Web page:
North and South Korea have yesterday announced an end to the Korean War. They and will sign a peace treaty to formally end the Korean War later this year, 65 years after hostilities ceased, the two countries announced in a joint declaration yesterday.

The document, formally called the “Panmunjom Declaration for Peace, Prosperity and Unification on the Korean Peninsula,” was revealed after a full day of meetings and a 30-minute private conversation in the past hour between Kim Jong Un and Moon Jae-in.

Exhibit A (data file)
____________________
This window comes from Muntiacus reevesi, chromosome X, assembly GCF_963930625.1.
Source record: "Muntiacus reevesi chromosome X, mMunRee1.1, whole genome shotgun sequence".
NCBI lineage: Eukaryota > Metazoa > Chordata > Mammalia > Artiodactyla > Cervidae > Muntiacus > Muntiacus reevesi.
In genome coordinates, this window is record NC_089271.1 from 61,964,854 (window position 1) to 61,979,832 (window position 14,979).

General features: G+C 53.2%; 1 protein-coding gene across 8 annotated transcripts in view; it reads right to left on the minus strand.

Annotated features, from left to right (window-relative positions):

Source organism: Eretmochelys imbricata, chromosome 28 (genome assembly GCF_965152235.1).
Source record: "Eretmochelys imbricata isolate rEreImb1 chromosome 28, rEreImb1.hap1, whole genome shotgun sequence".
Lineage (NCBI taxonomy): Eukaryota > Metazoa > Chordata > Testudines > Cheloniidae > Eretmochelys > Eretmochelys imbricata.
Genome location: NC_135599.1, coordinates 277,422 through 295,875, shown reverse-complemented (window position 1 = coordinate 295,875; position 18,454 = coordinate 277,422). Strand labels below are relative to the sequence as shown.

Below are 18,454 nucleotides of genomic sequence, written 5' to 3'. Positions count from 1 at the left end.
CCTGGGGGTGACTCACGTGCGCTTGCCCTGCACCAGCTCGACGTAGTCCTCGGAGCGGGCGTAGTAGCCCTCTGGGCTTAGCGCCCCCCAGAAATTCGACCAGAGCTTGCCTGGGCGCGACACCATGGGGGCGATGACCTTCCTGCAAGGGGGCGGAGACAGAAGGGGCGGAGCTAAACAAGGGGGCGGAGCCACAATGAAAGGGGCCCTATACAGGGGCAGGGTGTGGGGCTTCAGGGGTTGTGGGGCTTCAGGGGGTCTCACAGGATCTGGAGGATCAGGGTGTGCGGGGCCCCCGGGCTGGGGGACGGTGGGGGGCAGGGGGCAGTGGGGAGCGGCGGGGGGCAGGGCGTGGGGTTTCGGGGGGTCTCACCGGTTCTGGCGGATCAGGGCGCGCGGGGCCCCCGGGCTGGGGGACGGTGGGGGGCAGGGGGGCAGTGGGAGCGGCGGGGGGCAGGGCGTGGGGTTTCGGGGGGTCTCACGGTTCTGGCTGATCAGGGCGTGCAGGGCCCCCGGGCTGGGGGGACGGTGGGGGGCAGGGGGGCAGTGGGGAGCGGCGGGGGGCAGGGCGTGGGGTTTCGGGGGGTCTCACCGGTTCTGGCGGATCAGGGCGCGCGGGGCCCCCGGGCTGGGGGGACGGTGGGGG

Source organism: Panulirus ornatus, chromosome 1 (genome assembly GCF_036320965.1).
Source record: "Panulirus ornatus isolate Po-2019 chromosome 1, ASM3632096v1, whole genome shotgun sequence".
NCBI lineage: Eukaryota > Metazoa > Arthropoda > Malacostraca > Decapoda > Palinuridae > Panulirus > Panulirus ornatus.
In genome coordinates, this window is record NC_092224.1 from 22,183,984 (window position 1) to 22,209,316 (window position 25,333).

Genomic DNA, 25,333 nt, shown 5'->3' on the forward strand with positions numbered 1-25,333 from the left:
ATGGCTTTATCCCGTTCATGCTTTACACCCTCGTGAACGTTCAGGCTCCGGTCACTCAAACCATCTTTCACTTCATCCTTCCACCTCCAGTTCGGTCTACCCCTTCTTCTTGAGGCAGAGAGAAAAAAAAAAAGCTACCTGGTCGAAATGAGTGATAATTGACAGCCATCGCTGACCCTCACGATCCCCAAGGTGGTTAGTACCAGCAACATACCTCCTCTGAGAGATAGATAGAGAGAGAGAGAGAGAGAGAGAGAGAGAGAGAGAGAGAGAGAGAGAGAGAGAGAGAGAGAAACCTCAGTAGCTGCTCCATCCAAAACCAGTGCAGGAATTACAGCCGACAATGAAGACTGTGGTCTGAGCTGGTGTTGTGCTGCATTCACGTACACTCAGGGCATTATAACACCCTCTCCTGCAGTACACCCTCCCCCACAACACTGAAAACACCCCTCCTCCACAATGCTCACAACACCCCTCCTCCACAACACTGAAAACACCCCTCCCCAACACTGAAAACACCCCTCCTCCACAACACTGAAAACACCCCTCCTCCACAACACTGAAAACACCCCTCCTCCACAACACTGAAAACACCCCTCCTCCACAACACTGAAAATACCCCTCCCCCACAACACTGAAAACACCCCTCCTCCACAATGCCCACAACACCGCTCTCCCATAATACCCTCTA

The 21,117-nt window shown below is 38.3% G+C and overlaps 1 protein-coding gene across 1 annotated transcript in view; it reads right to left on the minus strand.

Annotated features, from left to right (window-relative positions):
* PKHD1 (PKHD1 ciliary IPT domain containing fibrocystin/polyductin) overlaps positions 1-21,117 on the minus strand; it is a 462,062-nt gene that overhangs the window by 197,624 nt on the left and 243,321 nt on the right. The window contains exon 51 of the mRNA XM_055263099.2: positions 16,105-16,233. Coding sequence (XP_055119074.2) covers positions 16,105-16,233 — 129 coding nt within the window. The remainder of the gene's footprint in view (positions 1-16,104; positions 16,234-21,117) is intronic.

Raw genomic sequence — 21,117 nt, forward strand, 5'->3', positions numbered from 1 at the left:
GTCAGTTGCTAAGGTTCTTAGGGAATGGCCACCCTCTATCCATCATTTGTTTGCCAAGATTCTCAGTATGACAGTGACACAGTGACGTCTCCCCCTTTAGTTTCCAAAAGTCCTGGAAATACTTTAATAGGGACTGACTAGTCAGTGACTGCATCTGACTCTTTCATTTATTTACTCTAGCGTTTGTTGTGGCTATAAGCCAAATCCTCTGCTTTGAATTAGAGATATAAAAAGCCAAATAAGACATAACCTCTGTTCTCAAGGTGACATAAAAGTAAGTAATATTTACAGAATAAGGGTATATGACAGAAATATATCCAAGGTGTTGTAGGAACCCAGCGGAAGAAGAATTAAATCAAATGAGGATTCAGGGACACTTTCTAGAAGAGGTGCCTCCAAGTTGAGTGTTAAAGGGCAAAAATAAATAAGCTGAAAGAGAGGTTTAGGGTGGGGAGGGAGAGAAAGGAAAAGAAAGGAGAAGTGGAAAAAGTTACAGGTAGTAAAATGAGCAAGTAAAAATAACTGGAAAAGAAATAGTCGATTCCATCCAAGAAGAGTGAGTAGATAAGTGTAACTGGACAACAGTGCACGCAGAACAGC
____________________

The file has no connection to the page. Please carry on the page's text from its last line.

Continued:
“The two leaders solemnly declare that there will be no more war on the Korean Peninsula and a new era of peace has begun,” the declaration said. Fighting in the Korean War ended in 1953 in stalemate, after which an armistice agreement was signed. But a peace treaty never followed, and the two sides are still technically at war.

“There will not be any more war on the Korean Peninsula, a new era of peace has begun. Chairman Kim Jong Un and I have agreed that complete denuclearization will be achieved, and that is our common goal” Moon said after signing the declaration.